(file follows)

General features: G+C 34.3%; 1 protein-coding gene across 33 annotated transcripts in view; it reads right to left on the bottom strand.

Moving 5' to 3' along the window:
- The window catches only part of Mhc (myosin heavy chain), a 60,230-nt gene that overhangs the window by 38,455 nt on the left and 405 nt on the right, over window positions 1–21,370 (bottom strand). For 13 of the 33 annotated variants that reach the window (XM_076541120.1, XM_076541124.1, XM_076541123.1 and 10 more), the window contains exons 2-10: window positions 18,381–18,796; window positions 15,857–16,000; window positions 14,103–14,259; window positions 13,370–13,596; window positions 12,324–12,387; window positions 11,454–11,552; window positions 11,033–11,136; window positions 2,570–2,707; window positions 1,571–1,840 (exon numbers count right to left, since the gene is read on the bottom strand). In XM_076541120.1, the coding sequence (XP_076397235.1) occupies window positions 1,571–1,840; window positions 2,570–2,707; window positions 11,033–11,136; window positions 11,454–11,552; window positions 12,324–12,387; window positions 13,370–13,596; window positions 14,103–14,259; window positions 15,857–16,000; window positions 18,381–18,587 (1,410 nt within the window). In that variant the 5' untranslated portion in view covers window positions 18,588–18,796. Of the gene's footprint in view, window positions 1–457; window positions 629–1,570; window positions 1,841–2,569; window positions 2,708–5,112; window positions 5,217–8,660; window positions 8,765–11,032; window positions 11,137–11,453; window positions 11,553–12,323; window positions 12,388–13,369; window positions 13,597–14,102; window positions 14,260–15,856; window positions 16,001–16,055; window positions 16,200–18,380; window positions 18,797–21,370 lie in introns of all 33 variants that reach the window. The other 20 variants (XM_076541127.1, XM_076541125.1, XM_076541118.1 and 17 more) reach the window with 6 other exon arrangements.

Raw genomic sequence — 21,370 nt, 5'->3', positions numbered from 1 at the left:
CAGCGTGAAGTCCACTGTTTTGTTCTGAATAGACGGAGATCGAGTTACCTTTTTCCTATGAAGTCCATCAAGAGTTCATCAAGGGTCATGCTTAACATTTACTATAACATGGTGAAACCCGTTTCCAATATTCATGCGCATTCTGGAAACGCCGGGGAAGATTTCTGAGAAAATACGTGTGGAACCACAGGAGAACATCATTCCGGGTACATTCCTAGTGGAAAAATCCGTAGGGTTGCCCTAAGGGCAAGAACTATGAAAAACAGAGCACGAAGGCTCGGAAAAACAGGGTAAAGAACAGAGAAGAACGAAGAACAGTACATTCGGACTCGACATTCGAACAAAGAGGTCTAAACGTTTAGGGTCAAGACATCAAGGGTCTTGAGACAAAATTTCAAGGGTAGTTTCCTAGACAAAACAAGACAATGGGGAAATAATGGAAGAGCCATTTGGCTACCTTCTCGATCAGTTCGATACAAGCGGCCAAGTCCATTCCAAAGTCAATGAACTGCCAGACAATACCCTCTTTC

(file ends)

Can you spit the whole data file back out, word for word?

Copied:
General features: G+C 34.3%; 1 protein-coding gene across 33 annotated transcripts in view; it reads right to left on the bottom strand.

Moving 5' to 3' along the window:
- The window catches only part of Mhc (myosin heavy chain), a 60,230-nt gene that overhangs the window by 38,455 nt on the left and 405 nt on the right, over window positions 1–21,370 (bottom strand). For 13 of the 33 annotated variants that reach the window (XM_076541120.1, XM_076541124.1, XM_076541123.1 and 10 more), the window contains exons 2-10: window positions 18,381–18,796; window positions 15,857–16,000; window positions 14,103–14,259; window positions 13,370–13,596; window positions 12,324–12,387; window positions 11,454–11,552; window positions 11,033–11,136; window positions 2,570–2,707; window positions 1,571–1,840 (exon numbers count right to left, since the gene is read on the bottom strand). In XM_076541120.1, the coding sequence (XP_076397235.1) occupies window positions 1,571–1,840; window positions 2,570–2,707; window positions 11,033–11,136; window positions 11,454–11,552; window positions 12,324–12,387; window positions 13,370–13,596; window positions 14,103–14,259; window positions 15,857–16,000; window positions 18,381–18,587 (1,410 nt within the window). In that variant the 5' untranslated portion in view covers window positions 18,588–18,796. Of the gene's footprint in view, window positions 1–457; window positions 629–1,570; window positions 1,841–2,569; window positions 2,708–5,112; window positions 5,217–8,660; window positions 8,765–11,032; window positions 11,137–11,453; window positions 11,553–12,323; window positions 12,388–13,369; window positions 13,597–14,102; window positions 14,260–15,856; window positions 16,001–16,055; window positions 16,200–18,380; window positions 18,797–21,370 lie in introns of all 33 variants that reach the window. The other 20 variants (XM_076541127.1, XM_076541125.1, XM_076541118.1 and 17 more) reach the window with 6 other exon arrangements.

Raw genomic sequence — 21,370 nt, 5'->3', positions numbered from 1 at the left:
CAGCGTGAAGTCCACTGTTTTGTTCTGAATAGACGGAGATCGAGTTACCTTTTTCCTATGAAGTCCATCAAGAGTTCATCAAGGGTCATGCTTAACATTTACTATAACATGGTGAAACCCGTTTCCAATATTCATGCGCATTCTGGAAACGCCGGGGAAGATTTCTGAGAAAATACGTGTGGAACCACAGGAGAACATCATTCCGGGTACATTCCTAGTGGAAAAATCCGTAGGGTTGCCCTAAGGGCAAGAACTATGAAAAACAGAGCACGAAGGCTCGGAAAAACAGGGTAAAGAACAGAGAAGAACGAAGAACAGTACATTCGGACTCGACATTCGAACAAAGAGGTCTAAACGTTTAGGGTCAAGACATCAAGGGTCTTGAGACAAAATTTCAAGGGTAGTTTCCTAGACAAAACAAGACAATGGGGAAATAATGGAAGAGCCATTTGGCTACCTTCTCGATCAGTTCGATACAAGCGGCCAAGTCCATTCCAAAGTCAATGAACTGCCAGACAATACCCTCTTTC